Recently as the guest author at a Los Angeles book club, I was asked if I write for a black or white audience when penning my novels. I have to confess, I was a bit thrown when the inquiry was made, because I was in the company of a room of entirely African-American women. I took a moment and gave an answer from my heart. The most important aspect of writing a story for me is the story itself. A story usually rises up within me and I have to give it life. At the time, I’m not thinking about who the audience will be. There’s a baby that has been conceived and it’s going to be born! Once I have the story, the characters, the outline, and the other facets of the book, I begin writing. Once the work is complete, I think about my audience. Obviously, at this phase in the process, the book is written and therefore, the audience it resonates with will be because it just does and not due to any manipulation on my part.
Curious I pressed the questioner, and she revealed to me that when reading my new novel “Married in the Nick of Nine” she felt I had purposely written the novel for a black audience, because in her opinion one particular character was ‘ghettoized.’ Needless to say, I was taken aback because the character in question was not ‘ghettoized.’ Granted, the character in a few scenes was irate and spoke with less than perfect English, but I did not write the character thinking that black people will be able to relate to this character because of her behavior and the way she speaks. Like the other characters in “Married in the Nick of Nine,” her spirit rose within me and I wrote her how she spoke to my inner being. The questioner did not seem to remember that there were other scenes that featured the character wherein she did speak well and behaved appropriately. In essence the character was not one note. Moreover, one character who has serious issues in a book that features a dozen or more characters, with varied educational and socioeconomic levels, does not translate to a book written for black people and why should one believe black readers will identify more easily with an irate person who doesn’t have a command of the English language, than a character who is well bred and well-spoken? African-Americans are a varied people.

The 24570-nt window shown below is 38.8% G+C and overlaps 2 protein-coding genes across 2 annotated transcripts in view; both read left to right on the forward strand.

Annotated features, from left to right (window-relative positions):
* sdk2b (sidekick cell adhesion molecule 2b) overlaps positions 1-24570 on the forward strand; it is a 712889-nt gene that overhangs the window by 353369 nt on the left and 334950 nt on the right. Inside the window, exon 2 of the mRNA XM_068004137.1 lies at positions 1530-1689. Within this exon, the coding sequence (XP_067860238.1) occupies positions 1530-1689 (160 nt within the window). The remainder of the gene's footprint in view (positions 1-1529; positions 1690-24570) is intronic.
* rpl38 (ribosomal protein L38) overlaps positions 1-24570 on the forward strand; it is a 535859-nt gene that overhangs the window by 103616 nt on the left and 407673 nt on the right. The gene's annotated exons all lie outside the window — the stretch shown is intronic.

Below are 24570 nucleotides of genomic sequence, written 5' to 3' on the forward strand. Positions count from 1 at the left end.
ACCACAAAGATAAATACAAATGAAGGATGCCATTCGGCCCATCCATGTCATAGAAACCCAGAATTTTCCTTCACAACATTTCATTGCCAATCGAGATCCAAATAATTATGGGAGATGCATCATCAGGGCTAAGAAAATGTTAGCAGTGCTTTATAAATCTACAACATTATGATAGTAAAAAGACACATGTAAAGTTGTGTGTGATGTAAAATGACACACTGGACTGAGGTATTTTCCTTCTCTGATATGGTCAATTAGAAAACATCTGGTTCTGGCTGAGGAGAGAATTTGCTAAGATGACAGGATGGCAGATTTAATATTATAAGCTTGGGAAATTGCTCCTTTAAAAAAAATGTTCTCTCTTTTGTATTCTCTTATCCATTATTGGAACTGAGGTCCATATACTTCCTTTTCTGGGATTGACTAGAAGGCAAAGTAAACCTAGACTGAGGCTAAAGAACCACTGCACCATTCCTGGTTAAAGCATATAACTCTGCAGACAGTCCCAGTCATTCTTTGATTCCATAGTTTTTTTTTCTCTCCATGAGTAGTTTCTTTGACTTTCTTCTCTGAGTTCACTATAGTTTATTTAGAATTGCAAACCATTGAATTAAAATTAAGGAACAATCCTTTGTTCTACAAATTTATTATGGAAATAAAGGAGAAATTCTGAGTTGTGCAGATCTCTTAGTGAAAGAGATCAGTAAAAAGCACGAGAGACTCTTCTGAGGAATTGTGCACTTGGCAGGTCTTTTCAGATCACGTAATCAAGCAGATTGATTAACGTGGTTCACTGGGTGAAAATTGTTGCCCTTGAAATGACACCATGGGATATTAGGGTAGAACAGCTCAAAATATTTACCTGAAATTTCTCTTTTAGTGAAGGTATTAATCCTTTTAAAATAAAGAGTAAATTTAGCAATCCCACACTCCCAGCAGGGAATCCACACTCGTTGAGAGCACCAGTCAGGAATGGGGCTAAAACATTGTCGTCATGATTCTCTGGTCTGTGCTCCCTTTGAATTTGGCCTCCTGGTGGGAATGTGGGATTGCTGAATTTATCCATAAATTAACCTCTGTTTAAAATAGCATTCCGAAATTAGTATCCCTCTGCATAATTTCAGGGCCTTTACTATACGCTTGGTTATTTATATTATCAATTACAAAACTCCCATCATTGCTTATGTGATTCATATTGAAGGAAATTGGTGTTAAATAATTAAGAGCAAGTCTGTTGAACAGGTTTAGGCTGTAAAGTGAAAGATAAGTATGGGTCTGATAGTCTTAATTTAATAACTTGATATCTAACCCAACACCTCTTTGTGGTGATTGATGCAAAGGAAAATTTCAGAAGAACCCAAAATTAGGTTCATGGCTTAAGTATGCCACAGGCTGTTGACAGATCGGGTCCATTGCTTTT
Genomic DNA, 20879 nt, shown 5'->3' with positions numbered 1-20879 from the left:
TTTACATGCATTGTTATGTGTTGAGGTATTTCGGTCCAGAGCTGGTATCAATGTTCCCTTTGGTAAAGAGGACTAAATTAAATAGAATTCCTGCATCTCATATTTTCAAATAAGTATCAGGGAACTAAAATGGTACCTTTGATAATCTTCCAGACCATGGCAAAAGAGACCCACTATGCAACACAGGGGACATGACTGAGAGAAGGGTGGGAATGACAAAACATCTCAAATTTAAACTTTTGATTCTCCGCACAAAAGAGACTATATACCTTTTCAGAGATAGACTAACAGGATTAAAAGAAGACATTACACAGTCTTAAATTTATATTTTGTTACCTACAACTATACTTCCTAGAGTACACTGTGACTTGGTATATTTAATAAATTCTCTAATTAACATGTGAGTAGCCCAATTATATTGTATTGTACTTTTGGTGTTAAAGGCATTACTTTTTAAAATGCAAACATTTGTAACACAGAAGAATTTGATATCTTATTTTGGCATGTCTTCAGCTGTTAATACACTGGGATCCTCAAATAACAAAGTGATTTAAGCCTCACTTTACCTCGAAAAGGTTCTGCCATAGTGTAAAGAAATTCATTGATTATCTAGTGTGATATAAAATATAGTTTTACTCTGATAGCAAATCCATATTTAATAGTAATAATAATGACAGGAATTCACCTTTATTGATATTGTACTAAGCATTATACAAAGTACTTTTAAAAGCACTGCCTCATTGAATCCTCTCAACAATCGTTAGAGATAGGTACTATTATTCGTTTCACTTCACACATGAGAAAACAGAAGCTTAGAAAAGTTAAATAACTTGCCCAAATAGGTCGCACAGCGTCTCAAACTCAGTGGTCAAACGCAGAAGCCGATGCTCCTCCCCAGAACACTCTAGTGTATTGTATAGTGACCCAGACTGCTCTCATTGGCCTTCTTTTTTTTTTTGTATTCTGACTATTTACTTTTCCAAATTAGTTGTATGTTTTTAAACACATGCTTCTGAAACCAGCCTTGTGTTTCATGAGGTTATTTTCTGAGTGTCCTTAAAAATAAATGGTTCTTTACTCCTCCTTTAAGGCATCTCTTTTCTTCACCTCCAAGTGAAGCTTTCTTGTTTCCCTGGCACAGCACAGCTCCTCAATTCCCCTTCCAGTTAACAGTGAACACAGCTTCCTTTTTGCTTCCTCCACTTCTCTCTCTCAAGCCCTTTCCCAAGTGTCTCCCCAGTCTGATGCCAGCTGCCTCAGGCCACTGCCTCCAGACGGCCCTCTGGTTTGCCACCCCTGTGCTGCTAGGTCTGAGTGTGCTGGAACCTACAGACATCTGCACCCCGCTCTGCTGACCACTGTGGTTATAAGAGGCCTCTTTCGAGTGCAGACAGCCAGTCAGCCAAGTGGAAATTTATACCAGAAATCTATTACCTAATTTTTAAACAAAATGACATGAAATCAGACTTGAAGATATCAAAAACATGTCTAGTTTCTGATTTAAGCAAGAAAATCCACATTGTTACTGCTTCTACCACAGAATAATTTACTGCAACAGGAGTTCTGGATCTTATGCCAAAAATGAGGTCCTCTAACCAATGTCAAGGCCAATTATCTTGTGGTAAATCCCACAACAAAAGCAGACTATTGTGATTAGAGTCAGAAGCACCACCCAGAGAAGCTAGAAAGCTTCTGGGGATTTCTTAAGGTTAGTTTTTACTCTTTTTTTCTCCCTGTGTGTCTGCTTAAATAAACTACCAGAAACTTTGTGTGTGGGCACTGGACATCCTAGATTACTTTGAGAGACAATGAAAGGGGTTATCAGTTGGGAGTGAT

I was pleased that my conversation with the questioner remained respectful and that I was able to agree to disagree and applaud her right to her opinion. However, for the record, I did make it clear that “Married in the Nick of Nine” will resonate with women of all ethnicities and backgrounds. The only race issue in “Married in the Nick of Nine” is Cassandra’s race against time to meet, fall in love with, and get married to “The One” in nine months!